BEIJING (Reuters) - China’s central bank took aim at inflation once again on Monday by saying it will control lending and money growth in the world’s second-biggest economy to head off price pressures and asset bubbles.
In a statement on the central bank’s website (www.pbc.gov.cn), Hu Xiaolian, a deputy governor, said China had been normalizing policy and will explore new ways to manage excess cash, which is seen as a major driver behind 28-month high inflation.
Her remarks reinforced statements from China’s top leaders that the task of taming inflation will be a priority for Beijing next year.
“An implementation of prudent monetary policy is helpful in strengthening the management of inflationary expectations and in fending off asset bubbles,” Hu said.
On Saturday -- Christmas Day -- the central bank surprised investors with a 25-basis-point rate rise in benchmark deposit and lending rates, its second increase in just over two months.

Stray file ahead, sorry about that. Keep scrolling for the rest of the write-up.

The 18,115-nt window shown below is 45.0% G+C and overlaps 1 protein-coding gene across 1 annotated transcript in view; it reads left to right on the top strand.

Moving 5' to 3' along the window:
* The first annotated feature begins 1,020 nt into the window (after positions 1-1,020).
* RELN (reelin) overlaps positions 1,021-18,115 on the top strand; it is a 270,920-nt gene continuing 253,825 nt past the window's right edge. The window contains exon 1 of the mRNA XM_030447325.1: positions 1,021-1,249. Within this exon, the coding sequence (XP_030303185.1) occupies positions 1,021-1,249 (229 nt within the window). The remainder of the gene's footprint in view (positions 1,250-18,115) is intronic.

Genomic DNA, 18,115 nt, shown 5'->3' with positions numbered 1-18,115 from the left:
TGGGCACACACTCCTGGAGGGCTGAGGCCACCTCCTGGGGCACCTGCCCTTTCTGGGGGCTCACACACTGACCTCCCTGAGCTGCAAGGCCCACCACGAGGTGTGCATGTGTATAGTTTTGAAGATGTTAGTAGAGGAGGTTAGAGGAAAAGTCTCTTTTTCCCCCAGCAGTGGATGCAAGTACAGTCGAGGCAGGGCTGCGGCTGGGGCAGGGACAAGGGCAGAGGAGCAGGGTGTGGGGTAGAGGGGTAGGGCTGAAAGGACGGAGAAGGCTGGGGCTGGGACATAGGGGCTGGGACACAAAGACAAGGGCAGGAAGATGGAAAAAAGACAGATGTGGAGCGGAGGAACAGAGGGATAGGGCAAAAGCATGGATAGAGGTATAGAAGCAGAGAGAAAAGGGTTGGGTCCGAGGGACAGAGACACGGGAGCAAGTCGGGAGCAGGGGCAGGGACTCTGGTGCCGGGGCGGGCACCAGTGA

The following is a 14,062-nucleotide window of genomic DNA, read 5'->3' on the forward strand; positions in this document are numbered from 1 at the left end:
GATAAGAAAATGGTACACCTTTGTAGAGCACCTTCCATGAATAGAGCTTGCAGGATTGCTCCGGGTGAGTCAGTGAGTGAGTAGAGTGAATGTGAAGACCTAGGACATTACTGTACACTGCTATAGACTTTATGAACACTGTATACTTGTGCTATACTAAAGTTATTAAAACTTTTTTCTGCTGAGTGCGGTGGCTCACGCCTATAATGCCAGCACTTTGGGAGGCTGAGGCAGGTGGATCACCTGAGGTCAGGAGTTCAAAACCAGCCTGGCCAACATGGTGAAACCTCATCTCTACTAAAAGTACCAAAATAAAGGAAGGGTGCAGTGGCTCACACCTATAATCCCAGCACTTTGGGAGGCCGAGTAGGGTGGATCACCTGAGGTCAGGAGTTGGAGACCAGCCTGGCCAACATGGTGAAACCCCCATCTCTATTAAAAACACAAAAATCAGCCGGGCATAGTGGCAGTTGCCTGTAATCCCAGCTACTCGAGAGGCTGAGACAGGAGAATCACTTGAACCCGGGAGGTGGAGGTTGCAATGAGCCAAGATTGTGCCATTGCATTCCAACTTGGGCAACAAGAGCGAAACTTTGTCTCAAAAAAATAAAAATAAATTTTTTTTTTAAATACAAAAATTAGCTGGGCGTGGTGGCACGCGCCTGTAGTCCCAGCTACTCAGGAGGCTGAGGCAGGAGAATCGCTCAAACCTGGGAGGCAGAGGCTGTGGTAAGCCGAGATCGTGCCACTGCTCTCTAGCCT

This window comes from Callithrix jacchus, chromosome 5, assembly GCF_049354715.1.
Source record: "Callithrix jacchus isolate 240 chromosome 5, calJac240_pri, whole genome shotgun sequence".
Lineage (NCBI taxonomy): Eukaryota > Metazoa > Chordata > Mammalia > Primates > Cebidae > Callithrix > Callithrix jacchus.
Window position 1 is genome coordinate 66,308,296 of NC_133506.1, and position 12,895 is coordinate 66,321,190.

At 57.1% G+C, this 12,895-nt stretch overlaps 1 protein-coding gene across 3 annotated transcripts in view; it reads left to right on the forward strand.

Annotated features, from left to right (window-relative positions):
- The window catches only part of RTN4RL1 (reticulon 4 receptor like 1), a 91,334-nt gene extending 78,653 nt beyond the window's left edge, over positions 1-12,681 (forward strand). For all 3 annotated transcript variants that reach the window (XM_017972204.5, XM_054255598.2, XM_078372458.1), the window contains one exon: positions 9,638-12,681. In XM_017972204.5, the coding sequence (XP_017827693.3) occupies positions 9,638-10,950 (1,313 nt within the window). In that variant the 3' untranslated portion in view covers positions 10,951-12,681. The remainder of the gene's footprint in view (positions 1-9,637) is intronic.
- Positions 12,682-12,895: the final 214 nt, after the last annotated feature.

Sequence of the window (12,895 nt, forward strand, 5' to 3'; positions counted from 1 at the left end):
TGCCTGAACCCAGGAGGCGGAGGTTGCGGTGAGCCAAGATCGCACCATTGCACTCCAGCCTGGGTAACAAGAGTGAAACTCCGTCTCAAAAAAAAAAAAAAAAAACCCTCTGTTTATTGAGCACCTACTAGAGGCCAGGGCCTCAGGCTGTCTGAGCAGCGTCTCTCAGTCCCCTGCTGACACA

Hu reiterated the central bank’s determination to drain excess cash from the financial system by using all tools at its disposal: interest rates, reserve requirement ratios, open market operations and more.
“We will explore new tools ... to keep a good control on the gate of liquidity,” she said, but did not indicate what these might be.
A steady stream of anti-inflation talk from the Chinese central bank has led many investors to bet on more rate increases in 2011.
A Reuters poll showed investors see the benchmark one-year deposit rate rising to 3.25 percent by the end of next year, from 2.75 percent now.
The specter of more tightening cast a pall over Chinese stocks on Monday, though investors abroad were more sanguine, in part due to confidence that China’s steady tightening is a sign of solid growth in its vast economy.
In a separate statement, the monetary policy committee within the central bank noted China’s economic resilience, but with a touch of caution.
“The improving trend in our economy is solidifying and the financial system is working smoothly,” the committee said after a quarterly meeting.
“But it is still a pressing task to manage credit, money and liquidity as well as cut financial risks,” it said.
The committee has no decision-making powers within the central bank. The central bank in turn has no autonomy over monetary policy and any move on interest rates has to be approved by the highest echelons of power within the government.
Reporting by Langi Chiang, Aileen Wang and Koh Gui Qing; Editing by Simon Rabinovitch and Ben Blanchard